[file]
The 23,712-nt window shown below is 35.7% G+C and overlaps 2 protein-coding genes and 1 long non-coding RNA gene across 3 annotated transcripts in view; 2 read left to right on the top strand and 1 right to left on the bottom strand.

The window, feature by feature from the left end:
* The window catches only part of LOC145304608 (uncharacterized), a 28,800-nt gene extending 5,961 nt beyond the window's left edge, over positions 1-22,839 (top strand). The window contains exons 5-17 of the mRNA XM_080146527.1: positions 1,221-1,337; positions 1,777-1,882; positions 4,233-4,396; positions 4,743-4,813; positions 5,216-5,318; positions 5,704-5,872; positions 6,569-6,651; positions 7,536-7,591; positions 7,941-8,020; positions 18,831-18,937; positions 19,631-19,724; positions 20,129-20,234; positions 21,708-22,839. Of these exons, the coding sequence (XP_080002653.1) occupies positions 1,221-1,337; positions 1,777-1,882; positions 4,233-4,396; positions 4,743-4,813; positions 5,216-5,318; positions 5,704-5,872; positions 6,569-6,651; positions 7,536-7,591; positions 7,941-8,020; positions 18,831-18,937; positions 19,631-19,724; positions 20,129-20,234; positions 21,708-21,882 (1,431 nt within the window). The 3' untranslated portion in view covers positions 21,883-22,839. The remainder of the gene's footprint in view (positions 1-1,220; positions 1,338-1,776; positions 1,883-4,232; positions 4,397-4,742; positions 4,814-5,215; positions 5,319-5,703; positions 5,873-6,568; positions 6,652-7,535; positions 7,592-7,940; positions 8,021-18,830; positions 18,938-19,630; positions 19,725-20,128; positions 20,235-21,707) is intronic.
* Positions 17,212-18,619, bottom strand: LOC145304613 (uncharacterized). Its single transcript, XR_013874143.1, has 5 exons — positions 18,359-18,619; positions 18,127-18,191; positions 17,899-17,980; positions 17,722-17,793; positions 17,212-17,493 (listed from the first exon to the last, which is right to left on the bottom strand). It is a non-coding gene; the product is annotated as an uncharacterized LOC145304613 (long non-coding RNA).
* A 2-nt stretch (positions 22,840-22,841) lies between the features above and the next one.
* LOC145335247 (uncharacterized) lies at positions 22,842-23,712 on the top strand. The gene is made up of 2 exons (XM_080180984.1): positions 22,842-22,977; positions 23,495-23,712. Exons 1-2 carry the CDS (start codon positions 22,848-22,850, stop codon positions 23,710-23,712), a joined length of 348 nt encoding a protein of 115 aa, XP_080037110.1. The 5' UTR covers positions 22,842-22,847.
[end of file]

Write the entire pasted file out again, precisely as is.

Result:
The 23,712-nt window shown below is 35.7% G+C and overlaps 2 protein-coding genes and 1 long non-coding RNA gene across 3 annotated transcripts in view; 2 read left to right on the top strand and 1 right to left on the bottom strand.

The window, feature by feature from the left end:
* The window catches only part of LOC145304608 (uncharacterized), a 28,800-nt gene extending 5,961 nt beyond the window's left edge, over positions 1-22,839 (top strand). The window contains exons 5-17 of the mRNA XM_080146527.1: positions 1,221-1,337; positions 1,777-1,882; positions 4,233-4,396; positions 4,743-4,813; positions 5,216-5,318; positions 5,704-5,872; positions 6,569-6,651; positions 7,536-7,591; positions 7,941-8,020; positions 18,831-18,937; positions 19,631-19,724; positions 20,129-20,234; positions 21,708-22,839. Of these exons, the coding sequence (XP_080002653.1) occupies positions 1,221-1,337; positions 1,777-1,882; positions 4,233-4,396; positions 4,743-4,813; positions 5,216-5,318; positions 5,704-5,872; positions 6,569-6,651; positions 7,536-7,591; positions 7,941-8,020; positions 18,831-18,937; positions 19,631-19,724; positions 20,129-20,234; positions 21,708-21,882 (1,431 nt within the window). The 3' untranslated portion in view covers positions 21,883-22,839. The remainder of the gene's footprint in view (positions 1-1,220; positions 1,338-1,776; positions 1,883-4,232; positions 4,397-4,742; positions 4,814-5,215; positions 5,319-5,703; positions 5,873-6,568; positions 6,652-7,535; positions 7,592-7,940; positions 8,021-18,830; positions 18,938-19,630; positions 19,725-20,128; positions 20,235-21,707) is intronic.
* Positions 17,212-18,619, bottom strand: LOC145304613 (uncharacterized). Its single transcript, XR_013874143.1, has 5 exons — positions 18,359-18,619; positions 18,127-18,191; positions 17,899-17,980; positions 17,722-17,793; positions 17,212-17,493 (listed from the first exon to the last, which is right to left on the bottom strand). It is a non-coding gene; the product is annotated as an uncharacterized LOC145304613 (long non-coding RNA).
* A 2-nt stretch (positions 22,840-22,841) lies between the features above and the next one.
* LOC145335247 (uncharacterized) lies at positions 22,842-23,712 on the top strand. The gene is made up of 2 exons (XM_080180984.1): positions 22,842-22,977; positions 23,495-23,712. Exons 1-2 carry the CDS (start codon positions 22,848-22,850, stop codon positions 23,710-23,712), a joined length of 348 nt encoding a protein of 115 aa, XP_080037110.1. The 5' UTR covers positions 22,842-22,847.